Waiting for the flight to Seattle at the Portland airport, I spot one. I estimate he's on day three. His eyebrows are perked and he still looks fresh. I walk up to him and ask. I should mention that it's one of my dreams to have someone come up to me in an airport and ask me if I'm an author. I'd prefer they recognized me from the book jacket of their favorite book instead of just picking me out of the crowd based on my facial expression, but still.
"So, are you an author on tour?" I ask. He replies, "Um, yes. How could you tell?" I should confess that I had heard this guy on his cell phone talking about "reading shorter next time" and "maybe funnier stuff" too. So I'm not exactly clairvoyant, but still and all—some credit, please. I tell him it's written all over him.
The author turns out to be Charlie D'Ambrosio, author of the story collection Dead Fish Museum, which Steve has recently started reading and admires. I like D'Ambrosio from the get-go. He seems sincere and ironic.
It is at this moment in the terminal when I'm hit by one of the attacks—the weird attacks that have been coming and going for a few years during this collaboration with Steve. It's this overwhelming feeling of being misunderstood.
If I had to pick one person in the entire world who might think I'm capable of, well, not evil, but some word implying bad intentions, it would be Steve Almond. I don't quite know why the attack hits when I meet D'Ambrosio. I doubt he can tell I'm having one—the attacks have no outward symptoms, as far as I know. (Then again, damn, could I have been twitching?) This feeling is always quickly followed by a wave of homesickness—even when I'm at home. Basically, I want to be with people who know and trust me.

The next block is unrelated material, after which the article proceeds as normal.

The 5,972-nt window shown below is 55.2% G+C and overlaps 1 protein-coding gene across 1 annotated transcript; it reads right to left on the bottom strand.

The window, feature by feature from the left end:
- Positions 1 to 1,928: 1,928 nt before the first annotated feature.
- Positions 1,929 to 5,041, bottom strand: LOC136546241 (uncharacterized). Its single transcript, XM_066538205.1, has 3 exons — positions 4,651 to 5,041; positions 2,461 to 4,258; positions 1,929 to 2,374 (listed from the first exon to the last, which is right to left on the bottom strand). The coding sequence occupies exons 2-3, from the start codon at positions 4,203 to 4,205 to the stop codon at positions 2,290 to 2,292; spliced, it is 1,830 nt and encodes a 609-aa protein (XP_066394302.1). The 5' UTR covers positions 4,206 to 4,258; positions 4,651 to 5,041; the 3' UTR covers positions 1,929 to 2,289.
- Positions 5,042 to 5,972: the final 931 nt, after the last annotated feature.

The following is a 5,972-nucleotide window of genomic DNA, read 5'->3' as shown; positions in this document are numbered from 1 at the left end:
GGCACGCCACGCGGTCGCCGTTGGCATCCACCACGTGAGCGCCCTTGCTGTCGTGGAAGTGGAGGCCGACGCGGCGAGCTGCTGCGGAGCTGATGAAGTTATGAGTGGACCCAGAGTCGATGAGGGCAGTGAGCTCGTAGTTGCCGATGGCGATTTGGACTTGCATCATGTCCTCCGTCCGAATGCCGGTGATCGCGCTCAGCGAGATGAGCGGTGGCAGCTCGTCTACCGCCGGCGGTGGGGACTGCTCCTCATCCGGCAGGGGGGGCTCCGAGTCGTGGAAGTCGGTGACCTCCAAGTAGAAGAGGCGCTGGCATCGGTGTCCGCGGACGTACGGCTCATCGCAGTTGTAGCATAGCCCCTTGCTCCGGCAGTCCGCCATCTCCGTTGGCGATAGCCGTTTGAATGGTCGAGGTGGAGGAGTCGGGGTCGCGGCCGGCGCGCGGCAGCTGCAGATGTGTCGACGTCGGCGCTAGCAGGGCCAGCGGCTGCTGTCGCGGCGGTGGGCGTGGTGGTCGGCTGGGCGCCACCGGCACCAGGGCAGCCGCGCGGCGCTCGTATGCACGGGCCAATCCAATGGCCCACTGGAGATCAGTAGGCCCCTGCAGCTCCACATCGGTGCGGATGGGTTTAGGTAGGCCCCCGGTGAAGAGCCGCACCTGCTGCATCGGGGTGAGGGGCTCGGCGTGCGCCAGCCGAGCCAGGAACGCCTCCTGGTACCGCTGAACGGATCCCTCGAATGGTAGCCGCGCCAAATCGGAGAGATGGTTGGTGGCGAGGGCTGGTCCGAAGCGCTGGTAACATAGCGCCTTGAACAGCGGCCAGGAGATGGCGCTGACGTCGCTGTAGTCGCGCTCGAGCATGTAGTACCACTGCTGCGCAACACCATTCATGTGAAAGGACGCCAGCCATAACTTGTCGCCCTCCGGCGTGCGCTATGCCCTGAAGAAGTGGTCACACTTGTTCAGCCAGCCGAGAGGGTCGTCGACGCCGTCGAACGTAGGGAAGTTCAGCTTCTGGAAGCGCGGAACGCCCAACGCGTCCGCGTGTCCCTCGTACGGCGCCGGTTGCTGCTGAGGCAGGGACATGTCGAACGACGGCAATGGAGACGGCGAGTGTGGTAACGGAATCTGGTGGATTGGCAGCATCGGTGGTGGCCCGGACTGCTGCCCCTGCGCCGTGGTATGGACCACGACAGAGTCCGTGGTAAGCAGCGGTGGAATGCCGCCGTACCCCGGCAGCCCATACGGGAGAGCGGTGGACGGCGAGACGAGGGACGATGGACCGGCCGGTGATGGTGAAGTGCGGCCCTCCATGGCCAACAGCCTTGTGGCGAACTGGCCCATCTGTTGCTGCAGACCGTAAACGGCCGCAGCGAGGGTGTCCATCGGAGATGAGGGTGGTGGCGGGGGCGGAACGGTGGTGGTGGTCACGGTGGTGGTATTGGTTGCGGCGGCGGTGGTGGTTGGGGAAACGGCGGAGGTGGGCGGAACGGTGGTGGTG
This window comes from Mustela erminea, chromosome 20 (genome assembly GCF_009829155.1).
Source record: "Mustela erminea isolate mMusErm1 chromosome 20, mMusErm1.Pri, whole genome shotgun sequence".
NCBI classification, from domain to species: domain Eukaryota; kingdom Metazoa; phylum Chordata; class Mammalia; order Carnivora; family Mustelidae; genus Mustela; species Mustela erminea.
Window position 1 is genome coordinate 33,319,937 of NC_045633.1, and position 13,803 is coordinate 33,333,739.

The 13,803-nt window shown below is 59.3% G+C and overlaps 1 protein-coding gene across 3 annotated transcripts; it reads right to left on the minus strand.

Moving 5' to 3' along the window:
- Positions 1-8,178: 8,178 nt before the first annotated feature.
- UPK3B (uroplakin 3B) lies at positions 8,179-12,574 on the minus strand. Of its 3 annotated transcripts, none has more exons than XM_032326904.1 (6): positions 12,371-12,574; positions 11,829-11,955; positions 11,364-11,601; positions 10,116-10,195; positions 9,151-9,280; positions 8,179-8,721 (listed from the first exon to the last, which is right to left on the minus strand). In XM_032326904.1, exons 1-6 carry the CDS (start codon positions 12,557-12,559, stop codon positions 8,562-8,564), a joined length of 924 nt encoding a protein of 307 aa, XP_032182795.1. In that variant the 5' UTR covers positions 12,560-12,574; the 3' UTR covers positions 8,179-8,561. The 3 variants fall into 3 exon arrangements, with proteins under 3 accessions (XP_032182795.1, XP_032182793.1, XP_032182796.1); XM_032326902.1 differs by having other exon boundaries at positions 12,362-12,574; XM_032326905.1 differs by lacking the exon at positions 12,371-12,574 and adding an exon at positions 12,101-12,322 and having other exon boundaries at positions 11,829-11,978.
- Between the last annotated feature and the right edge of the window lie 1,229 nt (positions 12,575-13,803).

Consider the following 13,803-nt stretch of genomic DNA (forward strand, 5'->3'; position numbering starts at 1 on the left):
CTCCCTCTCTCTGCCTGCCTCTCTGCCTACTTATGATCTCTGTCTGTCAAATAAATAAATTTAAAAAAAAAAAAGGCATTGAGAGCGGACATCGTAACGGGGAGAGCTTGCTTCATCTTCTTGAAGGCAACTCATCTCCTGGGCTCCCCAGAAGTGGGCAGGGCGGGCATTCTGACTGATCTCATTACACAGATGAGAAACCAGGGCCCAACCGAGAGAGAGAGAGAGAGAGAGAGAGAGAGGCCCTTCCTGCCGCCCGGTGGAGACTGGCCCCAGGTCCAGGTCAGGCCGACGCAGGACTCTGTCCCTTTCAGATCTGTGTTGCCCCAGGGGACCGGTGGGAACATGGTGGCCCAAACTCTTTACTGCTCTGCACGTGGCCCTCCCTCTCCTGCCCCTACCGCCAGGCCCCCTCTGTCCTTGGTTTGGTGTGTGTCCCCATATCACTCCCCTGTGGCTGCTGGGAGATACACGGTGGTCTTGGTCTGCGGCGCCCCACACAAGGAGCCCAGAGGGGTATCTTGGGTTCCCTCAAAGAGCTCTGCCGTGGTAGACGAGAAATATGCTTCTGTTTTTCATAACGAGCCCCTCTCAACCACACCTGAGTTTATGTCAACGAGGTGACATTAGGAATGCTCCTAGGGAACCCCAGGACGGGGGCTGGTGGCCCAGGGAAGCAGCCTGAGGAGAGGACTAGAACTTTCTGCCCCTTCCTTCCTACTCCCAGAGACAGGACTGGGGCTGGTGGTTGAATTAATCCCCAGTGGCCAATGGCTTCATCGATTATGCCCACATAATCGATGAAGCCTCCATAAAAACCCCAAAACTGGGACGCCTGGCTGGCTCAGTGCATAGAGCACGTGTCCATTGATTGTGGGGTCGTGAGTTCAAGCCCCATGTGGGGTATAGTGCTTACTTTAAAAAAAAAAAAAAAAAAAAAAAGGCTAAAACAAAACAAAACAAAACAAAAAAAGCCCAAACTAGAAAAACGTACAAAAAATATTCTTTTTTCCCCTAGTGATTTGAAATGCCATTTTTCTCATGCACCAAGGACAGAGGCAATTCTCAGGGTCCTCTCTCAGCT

As if Continental Airlines can feel the current vibe between Steve and me, we are seated in a row at the back of the plane, separated by D'Ambrosio. (Steve has joked that our separate seating is an FAA regulation.)
While Steve hammers away at his open letter-resignation for the Boston Globe, D'Ambrosio and I spend the hour in full commiseration mode. I'm missing my family terribly, but restrain myself from going into details about all that I've been absent from: my daughter's bicycle-powered ice-cream churner, my oldest son's first big stage appearance, my youngest son's most recent chest-trap give-and-go soccer goal. My husband and I are usually inseparable. I miss how hard we make each other laugh. I miss how we can't stop talking to each other even when we're brushing our teeth. Not each other's teeth—we talk to each other while we're each brushing our own teeth—we aren't that inseparable. I miss how as soon as we hug in the kitchen one of our kids comes between us to bust it up like a chaperone at a school dance.
I tell D'Ambrosio that I'm a little stunned to find myself on a book tour. I signed onto a job of solitude and coffee and imagination. How did we end up traveling salesmen? Are we suited to this? Are we selling actual books to people other than our family members (minus my brother-in-law)? D'Ambrosio is on his way to a country music station for an interview. Do they think his book is about fishing? We're baffled, but, for a moment, we're happy to be baffled together.